Welcome to the first episode of Geo#, a web series dedicated to sharing the work of National Geographic and inviting you to take part. In each episode, host Sean O’Connor features a project–it might involve a National Geographic explorer, photographer, or cartographer–and highlights what it’s all about for you, and provides a hashtag that you can use to take part in the conversation and activity, on social media. Join us in Geo#: share with us your experiences, reactions, and even suggest new ideas for episodes.
Do you know about #kiteography? If not, then it’s time that you do! Kiteography is a fun DIY activity that lets intrepid explorers like yourself send cameras up, up in the atmosphere. Explorers attach cameras to kites and capture cool aerial images of the landscapes below. Kiteography a great way to gather information about a place—information you can use to make maps. Watch this Geo# episode on kiteography to learn more!
So what does a kiteographer need to get started? National Geographic Young Explorers Marty Schnure and Ross Donihue are our featured kiteographers. Here’s the equipment they used in the video above. Marty and Ross’s Equipment List:
- Parafoil Kite (It’s easy to transport, has no breakable parts, and can fit in a backpack easily.)
- Camera mount: Brooxes Simplex (A simple mount like this one is great to start with.)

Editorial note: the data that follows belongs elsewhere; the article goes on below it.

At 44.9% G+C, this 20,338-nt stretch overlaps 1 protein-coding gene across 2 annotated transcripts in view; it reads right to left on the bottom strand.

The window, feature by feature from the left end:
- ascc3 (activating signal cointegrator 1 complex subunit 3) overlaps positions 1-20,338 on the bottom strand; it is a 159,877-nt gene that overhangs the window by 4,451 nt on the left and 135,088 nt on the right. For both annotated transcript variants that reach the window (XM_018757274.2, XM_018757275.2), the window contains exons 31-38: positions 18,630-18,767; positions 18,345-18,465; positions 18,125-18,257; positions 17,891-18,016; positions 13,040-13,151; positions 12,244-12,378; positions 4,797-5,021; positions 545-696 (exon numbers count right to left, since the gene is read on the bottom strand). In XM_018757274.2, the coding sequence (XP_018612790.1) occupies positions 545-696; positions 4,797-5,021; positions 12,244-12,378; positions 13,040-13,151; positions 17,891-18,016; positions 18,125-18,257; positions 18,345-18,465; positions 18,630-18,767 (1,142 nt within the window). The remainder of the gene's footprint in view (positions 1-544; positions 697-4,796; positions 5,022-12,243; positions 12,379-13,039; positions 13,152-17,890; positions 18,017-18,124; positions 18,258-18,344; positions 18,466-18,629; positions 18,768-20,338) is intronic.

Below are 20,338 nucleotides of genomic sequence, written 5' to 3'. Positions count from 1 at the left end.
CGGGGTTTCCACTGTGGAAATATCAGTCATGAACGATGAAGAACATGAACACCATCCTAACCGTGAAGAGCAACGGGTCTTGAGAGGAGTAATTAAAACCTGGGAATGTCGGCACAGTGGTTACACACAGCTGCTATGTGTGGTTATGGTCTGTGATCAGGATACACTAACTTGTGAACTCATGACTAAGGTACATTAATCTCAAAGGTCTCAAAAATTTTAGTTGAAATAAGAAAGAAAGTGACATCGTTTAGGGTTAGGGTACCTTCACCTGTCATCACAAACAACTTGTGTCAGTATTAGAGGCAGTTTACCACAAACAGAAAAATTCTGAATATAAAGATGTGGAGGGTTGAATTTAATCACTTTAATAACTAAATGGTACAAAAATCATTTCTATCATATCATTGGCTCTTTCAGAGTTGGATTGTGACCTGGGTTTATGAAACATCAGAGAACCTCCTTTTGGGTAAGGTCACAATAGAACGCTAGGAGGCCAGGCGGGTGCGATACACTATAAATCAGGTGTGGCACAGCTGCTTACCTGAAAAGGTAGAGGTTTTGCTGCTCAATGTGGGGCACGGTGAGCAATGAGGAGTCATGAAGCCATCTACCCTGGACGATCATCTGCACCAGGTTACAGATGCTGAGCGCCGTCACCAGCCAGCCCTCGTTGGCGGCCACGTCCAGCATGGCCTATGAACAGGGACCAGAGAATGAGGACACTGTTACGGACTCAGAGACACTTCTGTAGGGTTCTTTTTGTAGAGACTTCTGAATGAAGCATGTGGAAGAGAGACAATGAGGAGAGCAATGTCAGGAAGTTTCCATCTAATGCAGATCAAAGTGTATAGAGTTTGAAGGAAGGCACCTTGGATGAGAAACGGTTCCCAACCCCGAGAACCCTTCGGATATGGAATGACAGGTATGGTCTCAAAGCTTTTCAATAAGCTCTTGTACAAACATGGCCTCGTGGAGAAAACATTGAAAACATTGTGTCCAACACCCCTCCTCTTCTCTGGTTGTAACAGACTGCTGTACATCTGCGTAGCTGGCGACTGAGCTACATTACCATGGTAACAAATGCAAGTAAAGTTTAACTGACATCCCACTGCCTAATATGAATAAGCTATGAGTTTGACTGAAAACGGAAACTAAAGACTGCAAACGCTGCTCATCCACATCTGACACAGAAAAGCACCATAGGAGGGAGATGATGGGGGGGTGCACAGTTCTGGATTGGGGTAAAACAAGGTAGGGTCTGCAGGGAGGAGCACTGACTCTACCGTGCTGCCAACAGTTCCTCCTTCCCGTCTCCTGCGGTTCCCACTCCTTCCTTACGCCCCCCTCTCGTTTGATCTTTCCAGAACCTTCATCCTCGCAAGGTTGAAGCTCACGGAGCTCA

- GoPro Camera (Other cameras can work too!) Modify the settings to take a photo every two seconds.
- Gloves (The kite has extreme tension on the line—it is very important to protect your hands!)
Here are some more kiteographic resources that provide you with even more info and suggestions on how to get started:
- Grassroots Mapping is a community dedicated to providing resources for DIY mappers. It’s also a great online space for learning and discussion about the power and excitement of community-driven mapping with kites, balloons, and other DIY techniques: http://grassrootsmapping.org/
- Brooxes.com organizes info on all the equipment you need to get started with kiteography, including mounting kits they produce for attaching your camera to a kite: http://www.brooxes.com/newsite/HOME.html
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